Today, the supreme court heard arguments on the controversial Arizona immigration law SB 1070 -- known as the 'show me your papers' law, which allows police to stop individuals on the street and demand proof of citizenship without probable cause or search warrants.
Cecillia Wang, director of the ACLU Immigrants’ Rights Project, said: “The Supreme Court heard strong arguments today for rejecting Arizona's radical attempt to turn local police into immigration agents. SB 1070 flies in the face of Congress's decision to put immigration enforcement in federal hands. These state anti-immigrant laws take aim at immigrants, but result in racial profiling and illegal police intrusions. Our nation must stand up against such flawed policies.”
The Obama administration challenged the law in federal court arguing that the law conflicts with federal immigration policy, bringing into question the role of state-rights for immigration law.
Civil rights groups argue that the law ensures racial profiling, ethnic stereotyping, and human rights abuses. Anthony Romero, director of the American Civil Liberties Union (ACLU), said it would be a "very dark moment" for the US if the Supreme Court upholds the law, as legally-sanctioned discrimination.
In an interview with Jeff Biggers, immigrant rights advocate Carlos Garcia, argued that while today's arguments will contend over legal jurisdictions, the broader implications of state-based racism and discrimination are not being probed; immigrant voices will not be heard at the proceedings:
"The voices that need to be heard in the SB 1070 debate are those of the people directly placed in the bill's cross-hairs. Our community is tired of being a political football that politicians on both sides kick around to score points for their own reelection. In the neighborhoods of Phoenix and across the state, immigrant communities are organizing to defend and advance their rights in ways that will benefit the entire country. When you defend the rights of those at the bottom, you lift everyone with you."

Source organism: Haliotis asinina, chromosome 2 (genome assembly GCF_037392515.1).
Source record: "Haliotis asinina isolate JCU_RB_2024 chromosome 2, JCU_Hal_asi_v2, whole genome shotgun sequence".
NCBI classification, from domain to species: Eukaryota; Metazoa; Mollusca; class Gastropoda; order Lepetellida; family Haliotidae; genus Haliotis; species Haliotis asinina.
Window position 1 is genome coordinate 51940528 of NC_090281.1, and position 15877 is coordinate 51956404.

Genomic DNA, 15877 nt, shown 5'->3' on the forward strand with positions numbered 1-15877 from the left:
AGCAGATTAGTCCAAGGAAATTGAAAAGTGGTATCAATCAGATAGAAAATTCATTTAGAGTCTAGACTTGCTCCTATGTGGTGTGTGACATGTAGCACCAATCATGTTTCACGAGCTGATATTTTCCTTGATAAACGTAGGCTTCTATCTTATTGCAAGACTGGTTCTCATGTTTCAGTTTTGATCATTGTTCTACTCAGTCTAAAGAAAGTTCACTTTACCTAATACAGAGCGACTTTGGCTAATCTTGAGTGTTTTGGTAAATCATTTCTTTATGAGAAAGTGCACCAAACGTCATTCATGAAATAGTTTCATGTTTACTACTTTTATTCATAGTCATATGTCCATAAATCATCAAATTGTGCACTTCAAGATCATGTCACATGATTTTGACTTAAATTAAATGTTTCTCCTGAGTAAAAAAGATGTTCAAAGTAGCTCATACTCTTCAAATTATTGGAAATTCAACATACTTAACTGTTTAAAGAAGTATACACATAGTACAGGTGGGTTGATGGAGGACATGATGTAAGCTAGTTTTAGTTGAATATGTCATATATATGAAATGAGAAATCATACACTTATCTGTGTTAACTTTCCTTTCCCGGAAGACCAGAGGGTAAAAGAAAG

The court is likely to deliver its ruling in June.
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Associated Press: Supreme Court takes up Arizona immigration law
The Supreme Court is questioning Arizona's tough "show me your papers" law aimed at driving illegal immigrants out of the state, amid objections from the Obama administration that states have a limited role to play in immigration policy.
The court's review of the Arizona law includes a provision that requires police, while enforcing other laws, to question a person's immigration status if officers suspect he is in the country illegally. In the final argument of the term Wednesday, the justices will explore whether lower federal courts were right to block that and other key provisions.
The administration challenged the law in federal court soon after Arizona Gov. Jan Brewer signed it two years ago. Alabama, Georgia, Indiana, South Carolina and Utah passed similar laws, parts of which also are on hold pending the high court's decision.
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Agence France-Presse: Supreme Court to review Arizona immigration law
After three days of hearings on President Barack Obama's landmark health reform law last month, the court will again examine the separation of federal and state powers when it looks at the legality of Arizona's identity checks.